Academic Writing

A great deal of academic writing is convoluted and dull (well, at least what I’ve been reading), and the American trend of using ungrammatical jargon to dress up second-rate thinking is sadly spreading to the UK.

But it doesn’t have to be that way – Nabokov’s scientific writings on butterflies have a lyrical quality, while Russell’s works on philosophy are clear and concise.

I have found George Orwell’s rules of writing to be very helpful:

  1. Never use a metaphor, simile, or other figure of speech which you are used to seeing in print.
  2. Never us a long word where a short one will do.
  3. If it is possible to cut a word out, always cut it out.
  4. Never use the passive where you can use the active.
  5. Never use a foreign phrase, a scientific word, or a jargon word if you can think of an everyday English equivalent.
  6. Break any of these rules sooner than say anything outright barbarous.

From Politics and the English Language (1946) –

Bertrand Russell also wrote a short essay entitled How I Write (1954) –

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5 thoughts on “Academic Writing”

  1. As a chemist, I think (4) is plain wrong (sorry). Scientific academic writing, at least, should never feature “I” or “we”. When I see others do it, I am really uncomfortable.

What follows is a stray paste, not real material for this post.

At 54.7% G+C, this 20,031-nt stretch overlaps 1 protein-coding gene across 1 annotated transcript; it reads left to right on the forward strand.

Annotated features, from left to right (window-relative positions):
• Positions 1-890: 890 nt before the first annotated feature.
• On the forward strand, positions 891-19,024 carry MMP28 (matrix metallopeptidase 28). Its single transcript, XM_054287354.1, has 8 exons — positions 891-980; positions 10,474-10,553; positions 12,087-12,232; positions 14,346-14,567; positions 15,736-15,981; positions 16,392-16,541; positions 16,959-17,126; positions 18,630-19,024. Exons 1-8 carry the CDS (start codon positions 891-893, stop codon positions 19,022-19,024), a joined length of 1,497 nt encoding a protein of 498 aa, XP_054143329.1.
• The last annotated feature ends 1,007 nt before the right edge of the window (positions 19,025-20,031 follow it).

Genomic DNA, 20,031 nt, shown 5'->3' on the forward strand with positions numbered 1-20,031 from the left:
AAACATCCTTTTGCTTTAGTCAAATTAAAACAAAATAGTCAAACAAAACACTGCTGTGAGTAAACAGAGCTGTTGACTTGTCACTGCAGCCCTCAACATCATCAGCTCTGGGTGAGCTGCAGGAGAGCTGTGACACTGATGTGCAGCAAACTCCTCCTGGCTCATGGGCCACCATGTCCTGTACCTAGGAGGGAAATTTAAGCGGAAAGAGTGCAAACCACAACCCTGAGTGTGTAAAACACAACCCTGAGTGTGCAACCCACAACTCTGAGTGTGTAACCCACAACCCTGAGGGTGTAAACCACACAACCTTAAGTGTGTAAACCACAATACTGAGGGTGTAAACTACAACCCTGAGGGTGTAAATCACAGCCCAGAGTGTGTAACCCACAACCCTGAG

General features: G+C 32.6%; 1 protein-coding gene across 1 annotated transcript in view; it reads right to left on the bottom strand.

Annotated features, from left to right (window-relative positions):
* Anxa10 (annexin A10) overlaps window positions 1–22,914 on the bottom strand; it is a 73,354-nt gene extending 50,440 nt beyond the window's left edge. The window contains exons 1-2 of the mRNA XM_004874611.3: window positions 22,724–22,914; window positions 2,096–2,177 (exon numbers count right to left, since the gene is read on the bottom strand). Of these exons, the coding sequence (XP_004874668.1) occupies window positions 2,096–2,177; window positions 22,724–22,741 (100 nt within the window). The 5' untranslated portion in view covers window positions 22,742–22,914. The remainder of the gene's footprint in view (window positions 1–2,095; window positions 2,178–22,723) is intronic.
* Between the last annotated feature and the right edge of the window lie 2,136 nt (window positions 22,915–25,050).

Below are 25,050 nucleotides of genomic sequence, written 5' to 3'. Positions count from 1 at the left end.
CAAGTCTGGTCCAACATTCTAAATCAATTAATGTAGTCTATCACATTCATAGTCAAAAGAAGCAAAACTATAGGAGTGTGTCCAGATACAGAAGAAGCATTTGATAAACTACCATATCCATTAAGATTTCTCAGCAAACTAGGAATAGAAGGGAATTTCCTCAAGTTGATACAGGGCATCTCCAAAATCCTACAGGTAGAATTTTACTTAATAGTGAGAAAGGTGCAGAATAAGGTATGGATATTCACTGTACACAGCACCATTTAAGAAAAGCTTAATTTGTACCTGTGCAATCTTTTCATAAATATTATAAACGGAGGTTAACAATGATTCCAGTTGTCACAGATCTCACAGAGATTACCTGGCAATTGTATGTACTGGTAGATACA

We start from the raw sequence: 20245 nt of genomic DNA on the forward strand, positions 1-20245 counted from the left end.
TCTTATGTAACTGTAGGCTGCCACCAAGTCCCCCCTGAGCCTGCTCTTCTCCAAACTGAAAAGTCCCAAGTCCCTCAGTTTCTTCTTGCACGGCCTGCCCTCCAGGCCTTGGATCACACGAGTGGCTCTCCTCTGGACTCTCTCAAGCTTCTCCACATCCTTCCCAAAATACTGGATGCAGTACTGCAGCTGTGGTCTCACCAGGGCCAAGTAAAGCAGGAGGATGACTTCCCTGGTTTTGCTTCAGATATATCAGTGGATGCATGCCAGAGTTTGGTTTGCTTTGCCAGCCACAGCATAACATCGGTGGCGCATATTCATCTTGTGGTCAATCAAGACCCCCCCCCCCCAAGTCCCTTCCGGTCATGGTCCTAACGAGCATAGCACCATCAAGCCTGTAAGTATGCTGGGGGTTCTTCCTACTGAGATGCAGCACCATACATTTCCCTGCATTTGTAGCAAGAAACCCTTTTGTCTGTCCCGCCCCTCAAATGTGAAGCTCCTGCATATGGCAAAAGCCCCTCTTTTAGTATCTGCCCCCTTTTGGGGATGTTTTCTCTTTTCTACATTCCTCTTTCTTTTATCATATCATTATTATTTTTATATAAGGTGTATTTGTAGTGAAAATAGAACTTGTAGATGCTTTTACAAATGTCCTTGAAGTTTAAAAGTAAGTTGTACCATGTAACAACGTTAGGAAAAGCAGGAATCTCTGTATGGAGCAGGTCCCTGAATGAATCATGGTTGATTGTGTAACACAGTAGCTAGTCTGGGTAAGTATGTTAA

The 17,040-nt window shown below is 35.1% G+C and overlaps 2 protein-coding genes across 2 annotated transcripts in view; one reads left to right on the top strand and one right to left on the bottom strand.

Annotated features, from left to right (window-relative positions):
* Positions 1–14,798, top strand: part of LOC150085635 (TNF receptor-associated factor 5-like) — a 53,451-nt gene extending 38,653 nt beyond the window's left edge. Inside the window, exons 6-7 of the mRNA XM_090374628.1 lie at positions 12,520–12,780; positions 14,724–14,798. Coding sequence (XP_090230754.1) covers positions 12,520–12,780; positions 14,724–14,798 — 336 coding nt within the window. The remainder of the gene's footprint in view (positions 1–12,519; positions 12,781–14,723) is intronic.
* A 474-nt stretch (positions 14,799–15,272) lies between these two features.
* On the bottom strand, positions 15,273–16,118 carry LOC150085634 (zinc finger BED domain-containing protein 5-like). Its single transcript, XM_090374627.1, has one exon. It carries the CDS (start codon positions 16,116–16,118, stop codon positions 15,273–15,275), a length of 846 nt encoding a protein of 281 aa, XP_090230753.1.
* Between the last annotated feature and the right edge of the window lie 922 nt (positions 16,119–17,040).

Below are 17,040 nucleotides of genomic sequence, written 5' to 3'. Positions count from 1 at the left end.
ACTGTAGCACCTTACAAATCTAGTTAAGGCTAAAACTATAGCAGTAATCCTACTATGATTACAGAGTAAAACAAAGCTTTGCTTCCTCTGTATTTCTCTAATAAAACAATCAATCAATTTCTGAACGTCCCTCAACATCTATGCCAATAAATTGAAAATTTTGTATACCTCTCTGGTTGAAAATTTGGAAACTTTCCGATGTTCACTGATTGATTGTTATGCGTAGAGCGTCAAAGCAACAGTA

2. On 4: ‘never use the passive where you can use the active.’

    Joseph, I agree with you that use of the first person should be avoided as far as possible in academic writing – scientific or otherwise.

    However, I think Orwell’s advice is still helpful when it comes to other passive constructions, as blindly using the passive voice can produce some very complicated sentences.

    The key is to be aware of the way you write. Carefully choosing the active or the passive voice can bring clarity and variety to academic writing.

  3. Thanks for this post and comments! I actually linked to it from my website 😉 .

    On 4: as a mathematician, I don’t use `I’ , but `we’ is *very* popular in maths context. I like the explanation that when I say “Now we prove the following theorem”, I really mean: “Now we, the author and the reader, prove…” – this is *so* true, you can’t read many math papers without a pencil and a piece of paper and actually writing down your notes…

  4. Phoebe, you are of course absolutely correct. One the the things I say most often when proof-reading for students is “think again about this section”. Thinking about what you are writing is the most important point of all.

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